NY senator embezzled cash to fund run for top law enforcer position: prosecutors

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A lawmaker broke the law in significant ways multiple times in order to pay for his campaign to be the chief law enforcer of Brooklyn.  That’s what prosecutors said in their criminal indictment of State Senator John Sampson (D-Brooklyn), but his attorney insists that the former head of the state senate did not abuse his office in relation to any allegations against him, and that the allegations are false.

“It’s an ordinary case,” said Sampson’s attorney Zachary Carter, “that’s been coated with the paint of corruption.”  Carter was adamant that his client never abused his public office.

However, the charges against the once-powerful state senator indicate that he abused his private office.  Sampson is himself an attorney with expertise in foreclosures.  According to the indictment, he pocketed some $440,000 in escrow money from two foreclosures on which he had been designated by a court to be a legal referee.  The money was supposed to have been turned over to the Kings County Clerk in Brooklyn, but was never received.

The complaint against him goes on to say that he tried to repay the embezzled foreclosure escrow money by borrowing about $188,000 from a friend, without reporting the money.  That friend was himself in trouble with the law, having been charged with mortgage fraud in 2011.

The friend turned on Sen. Sampson as part of a plea agreement reached with prosecutors.  They have officially withheld the name of the informant, but confirm that real estate mogul Edul Ahmad was indicted by their office on the same charges and at the same time as the confidential informant in Sampson’s case.  The U.S. Attorney’s Office also requested that Sampson not have any contact with Ahmad pending trial.

John Sampson

According to the indictment, Sen. John Sampson pocketed some $440,000 in escrow money from two foreclosures on which he had been designated by a court to be a legal referee.

Brooklyn U.S. Attorney Loretta Lynch announced the unsealing of the indictment against Sampson, saying, “He felt that however he could work the system, that was his first priority.”

The U.S. attorney said, in the late-morning news conference, that Sampson had also made contact with an administrative employee within her office to gain inside information about prosecutors’ case against him.  When Sampson was questioned by investigators about it, he lied to them, which is also a federal offense.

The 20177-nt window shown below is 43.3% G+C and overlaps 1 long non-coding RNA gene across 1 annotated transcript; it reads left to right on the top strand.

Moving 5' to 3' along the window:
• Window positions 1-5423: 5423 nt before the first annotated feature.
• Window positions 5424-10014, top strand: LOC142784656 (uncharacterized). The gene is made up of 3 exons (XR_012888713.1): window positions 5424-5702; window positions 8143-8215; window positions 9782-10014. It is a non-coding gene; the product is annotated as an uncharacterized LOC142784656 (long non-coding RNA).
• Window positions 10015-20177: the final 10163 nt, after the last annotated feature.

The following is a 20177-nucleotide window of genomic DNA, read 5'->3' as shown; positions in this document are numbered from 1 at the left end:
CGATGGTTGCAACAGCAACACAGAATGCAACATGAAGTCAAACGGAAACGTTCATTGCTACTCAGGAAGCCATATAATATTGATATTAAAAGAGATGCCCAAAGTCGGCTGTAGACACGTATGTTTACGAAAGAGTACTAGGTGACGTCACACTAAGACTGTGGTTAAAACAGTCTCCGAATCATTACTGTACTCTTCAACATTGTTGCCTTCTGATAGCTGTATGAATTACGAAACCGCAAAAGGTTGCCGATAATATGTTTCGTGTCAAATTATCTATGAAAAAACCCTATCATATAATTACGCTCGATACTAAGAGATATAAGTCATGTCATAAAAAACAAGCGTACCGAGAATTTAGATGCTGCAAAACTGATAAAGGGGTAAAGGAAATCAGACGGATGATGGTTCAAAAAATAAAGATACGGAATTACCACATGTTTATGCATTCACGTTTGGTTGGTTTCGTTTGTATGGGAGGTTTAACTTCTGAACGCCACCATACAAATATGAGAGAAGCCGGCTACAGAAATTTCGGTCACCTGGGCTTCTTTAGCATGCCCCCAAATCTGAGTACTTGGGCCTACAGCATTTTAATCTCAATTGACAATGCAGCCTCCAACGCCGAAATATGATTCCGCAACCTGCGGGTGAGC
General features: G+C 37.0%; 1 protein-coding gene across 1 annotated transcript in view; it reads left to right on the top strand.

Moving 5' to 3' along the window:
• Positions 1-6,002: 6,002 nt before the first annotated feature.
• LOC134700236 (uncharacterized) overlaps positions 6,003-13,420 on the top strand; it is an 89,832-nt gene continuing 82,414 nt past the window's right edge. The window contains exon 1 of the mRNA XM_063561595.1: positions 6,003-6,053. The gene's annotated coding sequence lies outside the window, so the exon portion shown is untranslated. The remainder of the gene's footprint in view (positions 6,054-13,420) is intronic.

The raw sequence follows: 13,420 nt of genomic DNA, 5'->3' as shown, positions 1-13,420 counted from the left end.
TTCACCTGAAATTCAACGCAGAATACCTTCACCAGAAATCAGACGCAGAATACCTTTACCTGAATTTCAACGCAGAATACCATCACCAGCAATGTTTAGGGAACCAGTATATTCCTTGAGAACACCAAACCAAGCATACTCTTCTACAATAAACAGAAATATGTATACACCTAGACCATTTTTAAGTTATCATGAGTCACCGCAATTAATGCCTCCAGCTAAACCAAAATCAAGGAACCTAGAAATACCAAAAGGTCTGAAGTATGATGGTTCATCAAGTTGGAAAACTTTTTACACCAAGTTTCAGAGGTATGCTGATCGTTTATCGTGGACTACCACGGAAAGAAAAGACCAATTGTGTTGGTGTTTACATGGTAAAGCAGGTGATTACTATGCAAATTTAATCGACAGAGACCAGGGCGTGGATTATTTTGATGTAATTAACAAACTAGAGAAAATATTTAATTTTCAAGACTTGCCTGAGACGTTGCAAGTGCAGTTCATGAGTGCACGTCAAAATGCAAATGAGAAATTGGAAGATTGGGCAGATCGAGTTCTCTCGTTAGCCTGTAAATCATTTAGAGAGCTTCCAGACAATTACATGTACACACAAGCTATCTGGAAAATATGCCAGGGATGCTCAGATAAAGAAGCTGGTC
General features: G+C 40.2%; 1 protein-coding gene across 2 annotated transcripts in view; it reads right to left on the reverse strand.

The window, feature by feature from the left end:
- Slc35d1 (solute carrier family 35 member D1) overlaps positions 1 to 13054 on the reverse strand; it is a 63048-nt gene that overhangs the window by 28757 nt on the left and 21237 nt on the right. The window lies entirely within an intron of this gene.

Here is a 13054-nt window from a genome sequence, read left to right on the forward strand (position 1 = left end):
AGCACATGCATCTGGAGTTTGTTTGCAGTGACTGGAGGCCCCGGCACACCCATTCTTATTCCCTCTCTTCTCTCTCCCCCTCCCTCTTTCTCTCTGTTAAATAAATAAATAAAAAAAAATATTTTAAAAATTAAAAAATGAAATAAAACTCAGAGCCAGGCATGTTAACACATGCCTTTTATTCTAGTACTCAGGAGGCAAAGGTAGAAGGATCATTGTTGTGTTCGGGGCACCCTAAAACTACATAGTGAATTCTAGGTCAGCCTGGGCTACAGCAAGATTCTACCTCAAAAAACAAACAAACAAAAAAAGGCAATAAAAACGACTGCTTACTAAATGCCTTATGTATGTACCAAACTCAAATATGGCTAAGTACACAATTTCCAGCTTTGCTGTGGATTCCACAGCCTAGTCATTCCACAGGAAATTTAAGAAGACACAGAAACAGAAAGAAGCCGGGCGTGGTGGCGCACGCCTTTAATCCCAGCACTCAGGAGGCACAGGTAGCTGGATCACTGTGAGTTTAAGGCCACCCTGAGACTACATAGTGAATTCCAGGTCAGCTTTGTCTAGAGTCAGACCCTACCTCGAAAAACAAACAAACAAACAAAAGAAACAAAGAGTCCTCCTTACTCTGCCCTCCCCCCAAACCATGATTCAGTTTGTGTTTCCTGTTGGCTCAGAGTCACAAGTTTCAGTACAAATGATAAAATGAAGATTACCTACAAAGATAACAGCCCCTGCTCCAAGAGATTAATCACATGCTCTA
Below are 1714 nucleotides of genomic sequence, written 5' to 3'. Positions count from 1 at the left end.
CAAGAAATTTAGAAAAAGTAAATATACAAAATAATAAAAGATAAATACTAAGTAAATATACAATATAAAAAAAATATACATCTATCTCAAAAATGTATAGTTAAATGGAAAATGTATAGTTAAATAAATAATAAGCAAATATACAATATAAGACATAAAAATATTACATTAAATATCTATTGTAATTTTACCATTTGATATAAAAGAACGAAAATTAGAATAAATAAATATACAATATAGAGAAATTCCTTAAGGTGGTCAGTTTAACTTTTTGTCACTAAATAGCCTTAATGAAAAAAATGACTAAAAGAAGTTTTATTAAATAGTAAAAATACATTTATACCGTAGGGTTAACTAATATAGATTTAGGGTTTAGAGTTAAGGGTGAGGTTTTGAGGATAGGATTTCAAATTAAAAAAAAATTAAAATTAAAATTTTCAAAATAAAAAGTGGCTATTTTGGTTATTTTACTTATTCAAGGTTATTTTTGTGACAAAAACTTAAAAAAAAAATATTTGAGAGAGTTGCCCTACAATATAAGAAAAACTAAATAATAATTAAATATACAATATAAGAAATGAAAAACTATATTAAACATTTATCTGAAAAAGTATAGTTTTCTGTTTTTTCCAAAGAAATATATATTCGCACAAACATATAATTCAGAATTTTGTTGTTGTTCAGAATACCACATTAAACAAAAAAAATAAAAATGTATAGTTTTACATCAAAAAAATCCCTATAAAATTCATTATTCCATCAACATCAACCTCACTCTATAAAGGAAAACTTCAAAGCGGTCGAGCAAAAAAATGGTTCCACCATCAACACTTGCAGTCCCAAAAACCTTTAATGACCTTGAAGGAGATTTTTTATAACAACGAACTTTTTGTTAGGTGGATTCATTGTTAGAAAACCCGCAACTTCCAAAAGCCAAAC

Sampson’s case is the latest in a steady string of recent criminal arrests of New York politicians.  Sampson turned himself in Monday morning, almost exactly a year after another state senator, Carl Kruger, was sentenced for bribery.

A year ago this week, State Senator Hiram Monserrate pleaded guilty to misusing funds. That plea came two years after his conviction for assaulting his girlfriend.

Also a year ago, State Senator Pedro Espada was found guilty of embezzlement.

All of those senators were part of a group that at one time brought State Senator Malcolm Smith to power in Albany.  Smith was indicted a month ago on bribery charges.

The day after Smith’s arrest, agents took State Assemblyman Eric Stevenson into custody, and charged him with bribery.  Stevenson was indicted as a result of secret recordings of him made by another assemblyman in legal trouble, Nelson Castro, who resigned following Stevenson’s indictment.

Also, State Senator Shirley Huntley recorded fellow lawmakers in an effort to get her embezzlement sentence reduced.  Regarding Huntley’s case, in which she’ll be sentenced on Thursday, the U.S. attorney told PIX11 News, “All I can say is that this case is ongoing.”  Her inability to disclose further information indicated that more, related criminal indictments may be forthcoming.

As for State Senator Sampson, he pleaded not guilty in Brooklyn Federal Court Monday afternoon, and the judge imposed $250,000 bail.  Sampson made no comment outside of court, but his lawyer, who is himself a former U.S. attorney for Brooklyn, said that the facts of this case will prove his client’s innocence.

“Pay attention to what’s proven,” said Zachary Carter, Sampson’s attorney, “and not what’s speculated.”